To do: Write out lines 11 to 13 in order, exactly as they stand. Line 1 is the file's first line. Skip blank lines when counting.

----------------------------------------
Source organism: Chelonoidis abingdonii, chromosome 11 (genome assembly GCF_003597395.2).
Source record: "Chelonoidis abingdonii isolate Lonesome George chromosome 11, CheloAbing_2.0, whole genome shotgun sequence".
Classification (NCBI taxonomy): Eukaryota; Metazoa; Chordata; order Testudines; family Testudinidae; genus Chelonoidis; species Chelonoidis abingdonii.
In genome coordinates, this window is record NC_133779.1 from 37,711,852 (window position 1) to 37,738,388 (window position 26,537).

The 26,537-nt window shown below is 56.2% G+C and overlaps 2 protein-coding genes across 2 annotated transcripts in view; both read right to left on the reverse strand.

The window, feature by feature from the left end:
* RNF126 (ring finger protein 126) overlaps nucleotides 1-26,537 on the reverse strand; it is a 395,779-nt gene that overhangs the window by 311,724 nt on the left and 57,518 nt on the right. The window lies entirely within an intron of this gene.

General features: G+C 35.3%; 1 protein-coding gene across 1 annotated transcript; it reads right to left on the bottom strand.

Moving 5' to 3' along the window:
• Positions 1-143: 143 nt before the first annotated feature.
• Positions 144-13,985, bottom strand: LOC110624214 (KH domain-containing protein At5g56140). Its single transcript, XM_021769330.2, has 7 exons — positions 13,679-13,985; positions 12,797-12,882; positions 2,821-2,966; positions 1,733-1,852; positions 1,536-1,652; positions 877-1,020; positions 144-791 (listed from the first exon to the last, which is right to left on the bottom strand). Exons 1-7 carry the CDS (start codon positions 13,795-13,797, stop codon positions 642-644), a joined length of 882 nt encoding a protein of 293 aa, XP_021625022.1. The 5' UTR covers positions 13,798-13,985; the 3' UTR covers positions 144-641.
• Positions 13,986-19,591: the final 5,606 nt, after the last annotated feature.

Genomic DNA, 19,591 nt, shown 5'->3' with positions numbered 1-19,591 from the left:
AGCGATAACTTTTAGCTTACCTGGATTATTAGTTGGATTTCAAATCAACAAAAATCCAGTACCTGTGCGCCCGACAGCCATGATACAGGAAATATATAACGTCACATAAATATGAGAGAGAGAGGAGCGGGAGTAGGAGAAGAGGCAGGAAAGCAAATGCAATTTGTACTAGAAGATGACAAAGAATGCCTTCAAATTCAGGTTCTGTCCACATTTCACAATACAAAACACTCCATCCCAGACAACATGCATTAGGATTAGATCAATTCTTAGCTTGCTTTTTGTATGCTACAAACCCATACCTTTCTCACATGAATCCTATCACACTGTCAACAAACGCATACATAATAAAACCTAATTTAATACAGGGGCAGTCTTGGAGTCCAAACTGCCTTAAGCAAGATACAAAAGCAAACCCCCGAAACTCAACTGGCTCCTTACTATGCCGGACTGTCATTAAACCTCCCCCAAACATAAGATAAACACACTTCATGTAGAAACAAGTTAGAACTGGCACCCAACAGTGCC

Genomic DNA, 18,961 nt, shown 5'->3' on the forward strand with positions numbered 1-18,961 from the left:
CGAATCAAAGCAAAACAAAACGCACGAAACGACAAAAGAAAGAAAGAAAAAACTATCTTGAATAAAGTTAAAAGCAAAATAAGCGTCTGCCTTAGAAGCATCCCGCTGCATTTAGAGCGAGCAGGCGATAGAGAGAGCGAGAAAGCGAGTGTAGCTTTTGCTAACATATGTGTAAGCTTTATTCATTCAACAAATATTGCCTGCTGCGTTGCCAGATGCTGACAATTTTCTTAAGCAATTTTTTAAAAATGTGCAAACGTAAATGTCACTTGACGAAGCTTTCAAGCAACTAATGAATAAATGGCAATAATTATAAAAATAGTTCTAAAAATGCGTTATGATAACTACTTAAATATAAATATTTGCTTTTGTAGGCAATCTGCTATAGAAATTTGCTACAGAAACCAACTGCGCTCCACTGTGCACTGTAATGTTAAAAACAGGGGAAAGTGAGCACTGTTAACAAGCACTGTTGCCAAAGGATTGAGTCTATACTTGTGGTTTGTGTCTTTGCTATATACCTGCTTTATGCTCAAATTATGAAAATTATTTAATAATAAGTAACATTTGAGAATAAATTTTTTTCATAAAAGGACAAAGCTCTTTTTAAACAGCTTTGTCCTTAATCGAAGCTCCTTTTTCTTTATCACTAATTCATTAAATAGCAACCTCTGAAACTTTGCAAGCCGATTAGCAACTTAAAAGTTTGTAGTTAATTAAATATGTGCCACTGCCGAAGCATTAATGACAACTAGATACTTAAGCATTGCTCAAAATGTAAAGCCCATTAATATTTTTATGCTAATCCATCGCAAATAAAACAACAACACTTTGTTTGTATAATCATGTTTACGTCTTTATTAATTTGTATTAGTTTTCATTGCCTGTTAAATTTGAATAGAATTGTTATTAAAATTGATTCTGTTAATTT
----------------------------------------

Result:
• Positions 144-13,985, bottom strand: LOC110624214 (KH domain-containing protein At5g56140). Its single transcript, XM_021769330.2, has 7 exons — positions 13,679-13,985; positions 12,797-12,882; positions 2,821-2,966; positions 1,733-1,852; positions 1,536-1,652; positions 877-1,020; positions 144-791 (listed from the first exon to the last, which is right to left on the bottom strand). Exons 1-7 carry the CDS (start codon positions 13,795-13,797, stop codon positions 642-644), a joined length of 882 nt encoding a protein of 293 aa, XP_021625022.1. The 5' UTR covers positions 13,798-13,985; the 3' UTR covers positions 144-641.
• Positions 13,986-19,591: the final 5,606 nt, after the last annotated feature.

Genomic DNA, 19,591 nt, shown 5'->3' with positions numbered 1-19,591 from the left: